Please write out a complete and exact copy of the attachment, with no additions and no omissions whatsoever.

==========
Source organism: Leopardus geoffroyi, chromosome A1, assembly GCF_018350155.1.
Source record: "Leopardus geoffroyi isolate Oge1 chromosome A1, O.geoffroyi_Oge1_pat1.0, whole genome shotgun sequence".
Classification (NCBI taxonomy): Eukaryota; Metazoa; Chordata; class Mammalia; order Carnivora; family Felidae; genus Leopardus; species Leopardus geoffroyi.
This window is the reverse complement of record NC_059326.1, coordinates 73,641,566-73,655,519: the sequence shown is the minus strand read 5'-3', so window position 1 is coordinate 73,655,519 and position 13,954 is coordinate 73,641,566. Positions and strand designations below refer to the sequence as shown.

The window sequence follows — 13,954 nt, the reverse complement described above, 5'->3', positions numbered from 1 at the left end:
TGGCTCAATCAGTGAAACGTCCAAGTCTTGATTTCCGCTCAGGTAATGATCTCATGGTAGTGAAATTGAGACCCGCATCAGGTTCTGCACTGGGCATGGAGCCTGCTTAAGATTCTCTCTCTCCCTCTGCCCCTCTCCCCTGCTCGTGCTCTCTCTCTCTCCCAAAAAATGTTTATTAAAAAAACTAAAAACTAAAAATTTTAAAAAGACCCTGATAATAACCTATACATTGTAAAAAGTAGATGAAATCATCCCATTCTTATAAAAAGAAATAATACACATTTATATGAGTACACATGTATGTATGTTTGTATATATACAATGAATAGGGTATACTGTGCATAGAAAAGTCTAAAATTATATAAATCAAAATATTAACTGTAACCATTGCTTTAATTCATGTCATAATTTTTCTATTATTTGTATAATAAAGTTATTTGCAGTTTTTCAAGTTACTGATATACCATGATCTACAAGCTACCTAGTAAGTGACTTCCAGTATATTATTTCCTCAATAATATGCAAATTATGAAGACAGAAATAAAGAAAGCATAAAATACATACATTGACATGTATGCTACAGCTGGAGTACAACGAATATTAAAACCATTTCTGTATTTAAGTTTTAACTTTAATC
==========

Source organism: Leopardus geoffroyi, chromosome A1, assembly GCF_018350155.1.
Source record: "Leopardus geoffroyi isolate Oge1 chromosome A1, O.geoffroyi_Oge1_pat1.0, whole genome shotgun sequence".
Classification (NCBI taxonomy): Eukaryota; Metazoa; Chordata; class Mammalia; order Carnivora; family Felidae; genus Leopardus; species Leopardus geoffroyi.
This window is the reverse complement of record NC_059326.1, coordinates 73,641,566-73,655,519: the sequence shown is the minus strand read 5'-3', so window position 1 is coordinate 73,655,519 and position 13,954 is coordinate 73,641,566. Positions and strand designations below refer to the sequence as shown.

The window sequence follows — 13,954 nt, the reverse complement described above, 5'->3', positions numbered from 1 at the left end:
TGGCTCAATCAGTGAAACGTCCAAGTCTTGATTTCCGCTCAGGTAATGATCTCATGGTAGTGAAATTGAGACCCGCATCAGGTTCTGCACTGGGCATGGAGCCTGCTTAAGATTCTCTCTCTCCCTCTGCCCCTCTCCCCTGCTCGTGCTCTCTCTCTCTCCCAAAAAATGTTTATTAAAAAAACTAAAAACTAAAAATTTTAAAAAGACCCTGATAATAACCTATACATTGTAAAAAGTAGATGAAATCATCCCATTCTTATAAAAAGAAATAATACACATTTATATGAGTACACATGTATGTATGTTTGTATATATACAATGAATAGGGTATACTGTGCATAGAAAAGTCTAAAATTATATAAATCAAAATATTAACTGTAACCATTGCTTTAATTCATGTCATAATTTTTCTATTATTTGTATAATAAAGTTATTTGCAGTTTTTCAAGTTACTGATATACCATGATCTACAAGCTACCTAGTAAGTGACTTCCAGTATATTATTTCCTCAATAATATGCAAATTATGAAGACAGAAATAAAGAAAGCATAAAATACATACATTGACATGTATGCTACAGCTGGAGTACAACGAATATTAAAACCATTTCTGTATTTAAGTTTTAACTTTAATC